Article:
Viola Concerto, 2nd and 3rd movement
In this masterclass, Professor Isabel Charisius helps student Gregor Bugar navigate Bartók’s challenging Viola Concerto. The pair work together to find a full sound that will project into the hall, even against such a large orchestral accompaniment. She encourages him to release tension throughout his body, particularly in his wrist, which will not only improve the volume of sound but also make difficult shifts easier and avoid too much bouncing in the bow.
In addition, Charisius offers sage advice on how to practice difficult passages and proper posture so that they become second nature. Some strategies include mirror practice, practicing slowly with great mindfulness, and building confidence over time so that unnecessary stress does not occur during a performance. Overall, she advocates for control of bow, technique, and phrasing to create a convincing onstage presence.
Generating a full, rich sound that projects over an orchestra.
Relaxing the wrist and releasing tension in the body.
Controlling the bow to avoid too much bouncing.
Strategies for practicing.
Conveying musical ideas with confidence.
The Viola Concerto was one of Bartók’s final works, drafted in 1945 in New York while the composer was sick with leukemia. The piece was a commission from violist William Primrose. Bartók intended to confer with the violist and revise, but unfortunately did not live long enough to do so. Bartók’s friend, composer Tibor Serly, completed the work in 1949. The final version consists of three uninterrupted movements. It incorporates octatonicism, chromaticism, whole-tone scales, and other modes to produce colorful harmonies. The piece opens with a cadenza-like section for the solo viola, then proceeds into a vague sonata form. A virtuosic cadenza occurs between the development and recapitulation. A short transition in the bassoon part leads into the lyrical second movement, which is in a simple ternary song form and gives the soloist a chance to showcase all registers of the viola. At the end of the movement, a quick scherzo develops into the dancelike finale. The third movement’s melodic material derives from a Scottish folk tune, which may have been an homage to Primrose’s heritage. This technically demanding movement drives to a sensational conclusion.
Aim for excellence! You can improve your skills with expert advice. Download the annotated sheet music of this viola masterclass. Please note that this piece has been annotated in accordance to Isabel Charisius’s feedback and comments.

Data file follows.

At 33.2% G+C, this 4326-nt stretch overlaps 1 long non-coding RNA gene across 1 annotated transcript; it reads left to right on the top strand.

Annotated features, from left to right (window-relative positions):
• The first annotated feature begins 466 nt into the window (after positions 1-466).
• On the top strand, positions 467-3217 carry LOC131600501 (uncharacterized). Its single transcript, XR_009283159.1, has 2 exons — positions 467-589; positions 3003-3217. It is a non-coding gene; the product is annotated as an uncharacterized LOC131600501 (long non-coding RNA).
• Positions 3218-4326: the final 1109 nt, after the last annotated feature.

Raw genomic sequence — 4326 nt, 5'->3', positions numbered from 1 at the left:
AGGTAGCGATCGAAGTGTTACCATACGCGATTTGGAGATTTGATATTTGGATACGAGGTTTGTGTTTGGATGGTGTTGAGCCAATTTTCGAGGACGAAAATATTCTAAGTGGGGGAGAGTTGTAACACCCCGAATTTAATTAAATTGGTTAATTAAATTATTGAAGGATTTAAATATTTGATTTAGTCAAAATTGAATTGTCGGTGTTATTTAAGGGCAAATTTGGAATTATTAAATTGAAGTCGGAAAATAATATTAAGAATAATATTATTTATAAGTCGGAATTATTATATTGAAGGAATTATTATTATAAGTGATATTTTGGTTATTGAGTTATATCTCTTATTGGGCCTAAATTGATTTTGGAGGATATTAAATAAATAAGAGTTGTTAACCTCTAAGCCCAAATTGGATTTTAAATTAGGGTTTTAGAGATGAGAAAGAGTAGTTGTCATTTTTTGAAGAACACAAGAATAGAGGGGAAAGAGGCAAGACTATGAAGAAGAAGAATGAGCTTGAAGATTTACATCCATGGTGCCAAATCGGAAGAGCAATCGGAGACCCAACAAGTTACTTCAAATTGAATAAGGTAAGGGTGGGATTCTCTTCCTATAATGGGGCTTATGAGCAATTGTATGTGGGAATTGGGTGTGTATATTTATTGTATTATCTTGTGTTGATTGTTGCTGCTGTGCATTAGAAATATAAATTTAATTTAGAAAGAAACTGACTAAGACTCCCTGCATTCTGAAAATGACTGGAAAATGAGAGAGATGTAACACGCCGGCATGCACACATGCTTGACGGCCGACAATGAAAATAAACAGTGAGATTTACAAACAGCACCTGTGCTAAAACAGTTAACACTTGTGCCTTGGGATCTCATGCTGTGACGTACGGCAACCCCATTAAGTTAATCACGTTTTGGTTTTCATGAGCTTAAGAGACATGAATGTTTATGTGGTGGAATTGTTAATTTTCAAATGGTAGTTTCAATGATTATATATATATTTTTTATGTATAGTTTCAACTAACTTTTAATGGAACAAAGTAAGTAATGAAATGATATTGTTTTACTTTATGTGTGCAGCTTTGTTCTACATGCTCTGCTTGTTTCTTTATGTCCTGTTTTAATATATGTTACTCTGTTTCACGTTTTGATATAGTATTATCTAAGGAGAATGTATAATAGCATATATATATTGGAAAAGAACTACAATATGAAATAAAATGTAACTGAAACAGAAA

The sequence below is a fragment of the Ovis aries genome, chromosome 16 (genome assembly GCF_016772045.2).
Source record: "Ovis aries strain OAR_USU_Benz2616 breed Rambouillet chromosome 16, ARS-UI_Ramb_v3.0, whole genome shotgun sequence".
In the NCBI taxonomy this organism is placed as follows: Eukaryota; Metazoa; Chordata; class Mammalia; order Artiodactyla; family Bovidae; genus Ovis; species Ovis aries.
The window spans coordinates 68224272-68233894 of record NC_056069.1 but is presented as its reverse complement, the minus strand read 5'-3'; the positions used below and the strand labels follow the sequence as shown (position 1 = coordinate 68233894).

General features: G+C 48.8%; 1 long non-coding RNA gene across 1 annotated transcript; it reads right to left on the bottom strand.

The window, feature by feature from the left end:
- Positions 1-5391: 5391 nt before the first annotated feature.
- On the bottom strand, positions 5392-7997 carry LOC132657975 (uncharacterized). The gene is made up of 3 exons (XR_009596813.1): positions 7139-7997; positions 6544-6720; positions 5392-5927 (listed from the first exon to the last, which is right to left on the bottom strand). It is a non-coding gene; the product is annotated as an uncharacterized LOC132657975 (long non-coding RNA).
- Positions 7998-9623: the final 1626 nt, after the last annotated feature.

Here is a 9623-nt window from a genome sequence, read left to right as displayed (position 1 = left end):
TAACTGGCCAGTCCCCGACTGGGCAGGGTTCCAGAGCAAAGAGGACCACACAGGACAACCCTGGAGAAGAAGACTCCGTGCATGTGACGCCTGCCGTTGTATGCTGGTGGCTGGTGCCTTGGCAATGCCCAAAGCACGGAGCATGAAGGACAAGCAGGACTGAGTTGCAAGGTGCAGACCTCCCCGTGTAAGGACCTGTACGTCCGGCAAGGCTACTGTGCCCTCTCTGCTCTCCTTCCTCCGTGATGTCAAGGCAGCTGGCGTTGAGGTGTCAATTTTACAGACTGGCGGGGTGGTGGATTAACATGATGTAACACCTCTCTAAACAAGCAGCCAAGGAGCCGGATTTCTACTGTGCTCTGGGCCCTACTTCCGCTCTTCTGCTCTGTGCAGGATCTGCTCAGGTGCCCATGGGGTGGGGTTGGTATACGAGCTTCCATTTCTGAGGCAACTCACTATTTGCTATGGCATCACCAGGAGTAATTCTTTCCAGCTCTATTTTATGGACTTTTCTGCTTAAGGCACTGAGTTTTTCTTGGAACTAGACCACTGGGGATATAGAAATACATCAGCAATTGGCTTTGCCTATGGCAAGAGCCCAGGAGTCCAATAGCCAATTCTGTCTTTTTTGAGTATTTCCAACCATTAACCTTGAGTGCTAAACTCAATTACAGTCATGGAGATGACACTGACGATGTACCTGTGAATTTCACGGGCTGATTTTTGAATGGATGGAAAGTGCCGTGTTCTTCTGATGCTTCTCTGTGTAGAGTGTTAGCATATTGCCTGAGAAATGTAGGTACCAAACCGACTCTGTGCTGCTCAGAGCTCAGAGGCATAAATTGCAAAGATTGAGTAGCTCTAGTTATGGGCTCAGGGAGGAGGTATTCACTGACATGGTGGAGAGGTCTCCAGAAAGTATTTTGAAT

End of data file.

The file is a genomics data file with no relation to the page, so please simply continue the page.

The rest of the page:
The prize winners were selected by a jury comprising (Alban Berg Quartet), 1983 to mark the 50th anniversary of Banff Centre.
Isabel Charisius is one of the finest violists and chamber musicians of her generation. As a member of the legendary Alban Berg Quartet, and a regular soloist with leading orchestras, Charisius has appeared regularly at the most prestigious venues in Europe, the Americas, and Asia.
She enjoys working in projects with distinguished string quartets, various ensembles and many renowned soloists in international venues. She is frequently invited as a jury member to prestigious international competitions.
For many years, Charisius has been dedicated to developing the journeys of new generations of musicians. She is an internationally recognized teacher of viola and chamber music. Her prolific teaching activity at the Universities of Cologne and Lucerne as well as a wide range of masterclasses at some of the most prestigious institutions, has produced a large community of alumni. Her students can be found among the winners of international competitions, and many of them are members of the world’s finest ensembles and orchestras.
Isabel Charisius plays the extraordinary viola «ABQ» by Laurentius Storioni (1780).
Hungarian composer Béla Bartók was born on March 25th 1881 and is considered one of the most famous Hungarian musician and composer along with Franz Liszt. Bartók was interested in music early on, and his parents quickly recognized it. He studied at the Royal Academy of Music in Budapest and composed his first major work in 1903. His early works were influenced by Richard Strauss and Johannes Brahms; large-scale orchestral music that was well-received. Soon after, he traveled extensively in Europe to study local folk music. Around this time, he was married to his first wife and had a son, born in 1910.
Eventually, the composer and his second wife (his first marriage ended in divorce) emigrated to the USA due to the Nazi party coming into power and the advent of the Second World War. In America, Bartók continued to work, both composing and collecting traditional music from his native region. When he fell ill in 1940, he wrote his most notable work The Concerto for Orchestra, and died five years later in New York City from leukemia, at age 64.
He left behind a great legacy of modern music influenced by both classical and folk themes, and that continues to fascinate audiences to this day thanks to a mixture of intellectualism and lyricism.